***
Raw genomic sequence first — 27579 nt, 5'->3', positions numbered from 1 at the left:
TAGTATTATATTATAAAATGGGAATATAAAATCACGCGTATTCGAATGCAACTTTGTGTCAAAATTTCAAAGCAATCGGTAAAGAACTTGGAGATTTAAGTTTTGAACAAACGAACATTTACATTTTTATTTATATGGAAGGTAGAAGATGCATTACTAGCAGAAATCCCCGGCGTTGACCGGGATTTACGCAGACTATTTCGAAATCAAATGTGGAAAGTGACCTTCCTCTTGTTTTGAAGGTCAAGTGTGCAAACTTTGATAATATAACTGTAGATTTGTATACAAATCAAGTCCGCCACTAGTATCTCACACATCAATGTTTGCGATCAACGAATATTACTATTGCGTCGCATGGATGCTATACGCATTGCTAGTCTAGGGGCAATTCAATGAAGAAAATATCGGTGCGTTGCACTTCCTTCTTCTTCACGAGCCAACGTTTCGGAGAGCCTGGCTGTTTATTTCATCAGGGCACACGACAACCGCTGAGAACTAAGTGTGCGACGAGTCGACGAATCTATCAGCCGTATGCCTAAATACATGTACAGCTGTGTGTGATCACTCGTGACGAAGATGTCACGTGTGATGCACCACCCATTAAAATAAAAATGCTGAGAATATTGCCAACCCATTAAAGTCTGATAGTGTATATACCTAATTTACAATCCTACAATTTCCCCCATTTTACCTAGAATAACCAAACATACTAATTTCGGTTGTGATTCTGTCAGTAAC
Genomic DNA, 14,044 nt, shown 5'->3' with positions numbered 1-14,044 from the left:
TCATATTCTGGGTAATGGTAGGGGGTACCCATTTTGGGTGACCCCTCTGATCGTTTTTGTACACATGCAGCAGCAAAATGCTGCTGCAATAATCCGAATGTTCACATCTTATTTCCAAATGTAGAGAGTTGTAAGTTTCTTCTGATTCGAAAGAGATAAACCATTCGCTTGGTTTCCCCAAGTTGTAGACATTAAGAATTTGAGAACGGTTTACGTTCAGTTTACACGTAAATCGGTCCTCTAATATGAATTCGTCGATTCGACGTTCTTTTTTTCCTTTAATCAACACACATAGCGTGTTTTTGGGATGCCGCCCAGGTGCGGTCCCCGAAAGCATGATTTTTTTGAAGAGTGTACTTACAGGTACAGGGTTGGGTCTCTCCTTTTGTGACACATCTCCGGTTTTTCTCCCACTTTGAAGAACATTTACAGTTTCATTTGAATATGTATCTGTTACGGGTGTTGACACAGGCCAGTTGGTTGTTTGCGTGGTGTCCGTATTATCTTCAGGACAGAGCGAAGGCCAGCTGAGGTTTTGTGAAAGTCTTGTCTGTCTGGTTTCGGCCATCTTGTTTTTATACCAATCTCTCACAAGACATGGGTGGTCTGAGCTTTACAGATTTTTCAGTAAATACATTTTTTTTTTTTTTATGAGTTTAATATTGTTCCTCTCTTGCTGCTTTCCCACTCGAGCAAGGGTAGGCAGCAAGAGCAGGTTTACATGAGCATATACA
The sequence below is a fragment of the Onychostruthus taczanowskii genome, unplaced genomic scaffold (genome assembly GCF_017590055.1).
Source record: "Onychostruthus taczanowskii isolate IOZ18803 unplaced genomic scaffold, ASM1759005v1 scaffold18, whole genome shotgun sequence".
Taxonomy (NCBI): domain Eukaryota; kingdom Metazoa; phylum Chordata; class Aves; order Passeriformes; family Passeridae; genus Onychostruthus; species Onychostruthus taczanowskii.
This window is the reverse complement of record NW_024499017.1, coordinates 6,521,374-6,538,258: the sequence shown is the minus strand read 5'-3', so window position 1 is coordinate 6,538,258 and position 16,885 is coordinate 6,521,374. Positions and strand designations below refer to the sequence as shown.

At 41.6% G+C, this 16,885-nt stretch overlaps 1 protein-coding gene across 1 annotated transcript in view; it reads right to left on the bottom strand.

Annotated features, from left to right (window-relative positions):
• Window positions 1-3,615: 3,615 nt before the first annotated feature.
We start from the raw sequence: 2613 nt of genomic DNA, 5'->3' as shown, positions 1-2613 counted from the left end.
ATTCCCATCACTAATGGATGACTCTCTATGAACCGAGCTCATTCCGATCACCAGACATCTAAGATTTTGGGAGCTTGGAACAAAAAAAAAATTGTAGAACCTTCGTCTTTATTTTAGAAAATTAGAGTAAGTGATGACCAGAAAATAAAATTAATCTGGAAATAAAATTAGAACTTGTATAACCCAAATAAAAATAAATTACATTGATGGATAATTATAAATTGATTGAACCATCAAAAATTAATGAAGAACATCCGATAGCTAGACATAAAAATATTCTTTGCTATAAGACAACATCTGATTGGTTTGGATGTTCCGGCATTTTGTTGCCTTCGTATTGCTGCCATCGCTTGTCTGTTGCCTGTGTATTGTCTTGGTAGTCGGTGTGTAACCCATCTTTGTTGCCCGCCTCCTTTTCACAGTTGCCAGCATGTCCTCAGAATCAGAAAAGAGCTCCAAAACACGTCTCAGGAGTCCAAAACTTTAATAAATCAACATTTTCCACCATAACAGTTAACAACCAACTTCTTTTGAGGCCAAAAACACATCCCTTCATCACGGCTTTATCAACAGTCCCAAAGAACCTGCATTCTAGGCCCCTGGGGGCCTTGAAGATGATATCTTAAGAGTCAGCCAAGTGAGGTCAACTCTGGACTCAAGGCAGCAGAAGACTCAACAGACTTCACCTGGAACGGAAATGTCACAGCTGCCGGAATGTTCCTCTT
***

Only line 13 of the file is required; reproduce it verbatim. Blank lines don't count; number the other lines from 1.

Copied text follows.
ATTCCCATCACTAATGGATGACTCTCTATGAACCGAGCTCATTCCGATCACCAGACATCTAAGATTTTGGGAGCTTGGAACAAAAAAAAAATTGTAGAACCTTCGTCTTTATTTTAGAAAATTAGAGTAAGTGATGACCAGAAAATAAAATTAATCTGGAAATAAAATTAGAACTTGTATAACCCAAATAAAAATAAATTACATTGATGGATAATTATAAATTGATTGAACCATCAAAAATTAATGAAGAACATCCGATAGCTAGACATAAAAATATTCTTTGCTATAAGACAACATCTGATTGGTTTGGATGTTCCGGCATTTTGTTGCCTTCGTATTGCTGCCATCGCTTGTCTGTTGCCTGTGTATTGTCTTGGTAGTCGGTGTGTAACCCATCTTTGTTGCCCGCCTCCTTTTCACAGTTGCCAGCATGTCCTCAGAATCAGAAAAGAGCTCCAAAACACGTCTCAGGAGTCCAAAACTTTAATAAATCAACATTTTCCACCATAACAGTTAACAACCAACTTCTTTTGAGGCCAAAAACACATCCCTTCATCACGGCTTTATCAACAGTCCCAAAGAACCTGCATTCTAGGCCCCTGGGGGCCTTGAAGATGATATCTTAAGAGTCAGCCAAGTGAGGTCAACTCTGGACTCAAGGCAGCAGAAGACTCAACAGACTTCACCTGGAACGGAAATGTCACAGCTGCCGGAATGTTCCTCTT